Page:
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The Houston Chronicle published an Editorial Page attack on Texas Attorney General Ken Paxton. I asked for the opportunity to respond with relevant facts that were omitted from their biased editorial.
No surprise, they refused to print it. They clearly don’t want to confuse their readers with facts.
I”m publishing my response, which the Houston Chronicle refused to run. If you believe there is media bias, I hope you will “like” and “share” this posting. Thanks, Steve.

By Steve Toth

The Houston Chronicle Editorial Board’s latest attack on Texas Attorney General Ken Paxton reveals a dramatic irony (Paxton’s Tale, October 26). The Merriam-Webster dictionary defines “tale” as an imaginative narrative of an event or an intentionally untrue report. The ‘tale’ being told is not by Paxton, but by the Houston Chronicle.

The Chronicle got one thing right in their editorial. The Securities and Exchange Commission under President Obama’s Administration did investigate the matter. But what the Chronicle deliberately omits is the key fact that the SEC’s investigation against Paxton fell apart in court and was twice dismissed for lack of merit. In fact, the US District Judge Amos Mazzant, an Obama appointee to the federal bench, dismissed the case “with prejudice” and indicated that the allegations against Paxton, even if true, weren’t a violation of the law.

In addition, the Chronicle failed to mention that the SEC lawyer who brought the charges against Paxton was a democratic primary voter and political donor to President Obama’s campaign. It is no coincidence that the charges against Paxton were brought just days before he appeared at the United States Supreme Court to represent the state of Texas in its challenge to President Obama’s illegal amnesty executive order. Readers should question why the Editorial Board didn’t tell you these clearly relevant facts.

The paper recklessly and maliciously chose to use words like “bribery”, “cheat” and “shady” to inflict guilt by association. But they don’t tell you that state law permits the donation in question. Further, it fails to inform readers the reason the public knows about the donation is because Paxton himself voluntarily disclosed it on his annually required paperwork over 2 years ago … hardly the conduct of a man trying to hide something.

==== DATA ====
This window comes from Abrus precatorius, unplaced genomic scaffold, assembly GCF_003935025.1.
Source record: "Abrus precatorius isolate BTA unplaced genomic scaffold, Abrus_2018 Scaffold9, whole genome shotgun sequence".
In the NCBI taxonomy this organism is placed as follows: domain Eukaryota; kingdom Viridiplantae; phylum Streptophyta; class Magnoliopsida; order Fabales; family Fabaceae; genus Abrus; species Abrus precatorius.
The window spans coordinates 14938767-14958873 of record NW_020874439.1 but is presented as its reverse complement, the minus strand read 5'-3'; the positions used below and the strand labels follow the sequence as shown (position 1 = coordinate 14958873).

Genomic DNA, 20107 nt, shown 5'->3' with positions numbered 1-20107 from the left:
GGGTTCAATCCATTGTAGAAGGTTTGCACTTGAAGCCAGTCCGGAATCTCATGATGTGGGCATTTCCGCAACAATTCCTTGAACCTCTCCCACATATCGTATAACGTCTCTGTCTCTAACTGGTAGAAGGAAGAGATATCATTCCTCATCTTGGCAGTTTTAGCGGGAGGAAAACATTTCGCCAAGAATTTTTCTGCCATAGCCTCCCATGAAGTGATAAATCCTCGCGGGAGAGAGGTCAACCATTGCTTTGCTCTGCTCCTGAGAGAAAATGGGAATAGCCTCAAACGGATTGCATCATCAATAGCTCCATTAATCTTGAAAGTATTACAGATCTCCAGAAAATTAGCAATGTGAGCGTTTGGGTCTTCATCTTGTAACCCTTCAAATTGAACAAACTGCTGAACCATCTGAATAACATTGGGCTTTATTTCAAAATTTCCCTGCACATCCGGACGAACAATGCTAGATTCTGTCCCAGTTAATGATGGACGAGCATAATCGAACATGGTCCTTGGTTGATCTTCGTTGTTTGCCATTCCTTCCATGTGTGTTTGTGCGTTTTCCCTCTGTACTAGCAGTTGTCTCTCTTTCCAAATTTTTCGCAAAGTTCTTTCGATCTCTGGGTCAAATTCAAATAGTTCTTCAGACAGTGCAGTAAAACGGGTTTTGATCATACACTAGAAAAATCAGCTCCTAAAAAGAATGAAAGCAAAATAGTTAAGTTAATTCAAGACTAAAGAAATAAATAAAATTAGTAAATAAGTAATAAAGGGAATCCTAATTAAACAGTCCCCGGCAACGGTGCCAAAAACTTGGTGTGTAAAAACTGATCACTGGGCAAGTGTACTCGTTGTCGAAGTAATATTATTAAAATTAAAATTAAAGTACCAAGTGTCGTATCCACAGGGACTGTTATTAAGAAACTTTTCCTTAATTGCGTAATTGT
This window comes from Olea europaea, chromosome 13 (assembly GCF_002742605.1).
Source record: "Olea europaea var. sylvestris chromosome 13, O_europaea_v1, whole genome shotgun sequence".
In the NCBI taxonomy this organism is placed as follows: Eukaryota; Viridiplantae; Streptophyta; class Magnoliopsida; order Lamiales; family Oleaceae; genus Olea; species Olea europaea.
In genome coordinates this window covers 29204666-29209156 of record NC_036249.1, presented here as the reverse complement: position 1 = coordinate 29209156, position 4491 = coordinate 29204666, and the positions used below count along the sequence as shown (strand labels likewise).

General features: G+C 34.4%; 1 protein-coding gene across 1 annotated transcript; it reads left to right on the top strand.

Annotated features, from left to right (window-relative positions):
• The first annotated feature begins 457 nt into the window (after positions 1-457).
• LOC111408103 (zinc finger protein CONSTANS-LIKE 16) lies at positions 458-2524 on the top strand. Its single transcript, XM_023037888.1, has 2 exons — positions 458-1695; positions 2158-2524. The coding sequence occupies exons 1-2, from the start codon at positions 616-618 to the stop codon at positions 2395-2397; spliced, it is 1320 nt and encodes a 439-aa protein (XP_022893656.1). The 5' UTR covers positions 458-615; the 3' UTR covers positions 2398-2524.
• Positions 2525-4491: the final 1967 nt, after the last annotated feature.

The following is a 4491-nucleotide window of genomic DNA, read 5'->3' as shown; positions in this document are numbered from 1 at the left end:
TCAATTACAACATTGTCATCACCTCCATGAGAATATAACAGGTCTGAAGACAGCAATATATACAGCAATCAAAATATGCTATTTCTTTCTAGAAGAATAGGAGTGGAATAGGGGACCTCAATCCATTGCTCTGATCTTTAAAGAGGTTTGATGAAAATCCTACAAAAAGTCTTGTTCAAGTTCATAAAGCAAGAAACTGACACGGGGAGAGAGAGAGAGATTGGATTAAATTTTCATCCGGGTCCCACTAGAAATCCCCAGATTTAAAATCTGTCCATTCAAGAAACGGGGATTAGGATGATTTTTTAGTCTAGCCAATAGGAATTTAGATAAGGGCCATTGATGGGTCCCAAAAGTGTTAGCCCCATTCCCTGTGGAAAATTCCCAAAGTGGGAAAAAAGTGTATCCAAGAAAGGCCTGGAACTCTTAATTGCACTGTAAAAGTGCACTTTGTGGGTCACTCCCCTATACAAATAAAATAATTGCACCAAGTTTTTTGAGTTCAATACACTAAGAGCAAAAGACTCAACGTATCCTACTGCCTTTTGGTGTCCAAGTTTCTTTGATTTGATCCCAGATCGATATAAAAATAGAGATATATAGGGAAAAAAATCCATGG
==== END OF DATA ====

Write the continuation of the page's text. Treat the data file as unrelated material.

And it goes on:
The Editorial Board also recently criticized Paxton and blamed his attorneys for attempting to avoid trial. Court filings conclusively point out that Paxton has sought numerous trial dates to have his day in court. In a remarkable demonstration of the lack of confidence in its own reporting, the Editorial Board overlooked their own recent stories that said “… special prosecutors want criminal case delayed until they are paid” (Houston Chronicle, June 29, 2017) and “… special prosecutors to push for trial delay” (Houston Chronicle, Sept. 29, 2017) and finally, “Judge Robert Johnson granted a motion for continuance in the case at the behest of the special prosecutors” (Houston Chronicle, October 4, 2017).

Shame on the Editorial Board for impugning the intelligence of voters, both in the Republican primary, the Republican primary runoff and the general election. We cast our educated, informed ballot for a conservative champion of constitutional freedoms and elected Ken Paxton as our choice for Attorney General. Voters were very aware of the baseless allegations during the last election and they rightly dismissed them for what they were, politically motivated and media supported unsubstantiated attacks. Now, the case against Attorney General Paxton is crumbling, much to the chagrin of liberal Democrats, some disgruntled moderate Republicans and the entire Texas press establishment.

When the Houston Chronicle Editorial Board relies on deliberate omissions to make their case and questions the intelligence of its readers, it’s no wonder why the public holds the media in such low regard.

Toth is a resident of The Woodlands and a former member of the Texas Legislature.

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